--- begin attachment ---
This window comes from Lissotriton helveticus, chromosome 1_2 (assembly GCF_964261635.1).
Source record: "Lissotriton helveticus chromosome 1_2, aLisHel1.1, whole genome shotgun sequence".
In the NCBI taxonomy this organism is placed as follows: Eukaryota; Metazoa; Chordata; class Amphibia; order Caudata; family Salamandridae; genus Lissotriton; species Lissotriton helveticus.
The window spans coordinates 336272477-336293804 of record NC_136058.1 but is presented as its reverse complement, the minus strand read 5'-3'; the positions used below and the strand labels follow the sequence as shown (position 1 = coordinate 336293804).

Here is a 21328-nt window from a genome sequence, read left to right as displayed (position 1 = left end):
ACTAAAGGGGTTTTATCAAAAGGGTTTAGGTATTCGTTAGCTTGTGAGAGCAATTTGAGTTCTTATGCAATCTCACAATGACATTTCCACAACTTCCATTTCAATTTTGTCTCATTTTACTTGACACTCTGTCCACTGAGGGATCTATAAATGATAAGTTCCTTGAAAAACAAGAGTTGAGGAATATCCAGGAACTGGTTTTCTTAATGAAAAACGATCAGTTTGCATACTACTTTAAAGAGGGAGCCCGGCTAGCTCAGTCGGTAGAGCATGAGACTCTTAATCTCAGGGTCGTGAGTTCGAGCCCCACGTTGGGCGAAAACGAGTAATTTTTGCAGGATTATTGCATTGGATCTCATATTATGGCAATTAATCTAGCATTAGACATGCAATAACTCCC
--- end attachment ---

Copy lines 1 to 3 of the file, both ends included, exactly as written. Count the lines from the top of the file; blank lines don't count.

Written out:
This window comes from Lissotriton helveticus, chromosome 1_2 (assembly GCF_964261635.1).
Source record: "Lissotriton helveticus chromosome 1_2, aLisHel1.1, whole genome shotgun sequence".
In the NCBI taxonomy this organism is placed as follows: Eukaryota; Metazoa; Chordata; class Amphibia; order Caudata; family Salamandridae; genus Lissotriton; species Lissotriton helveticus.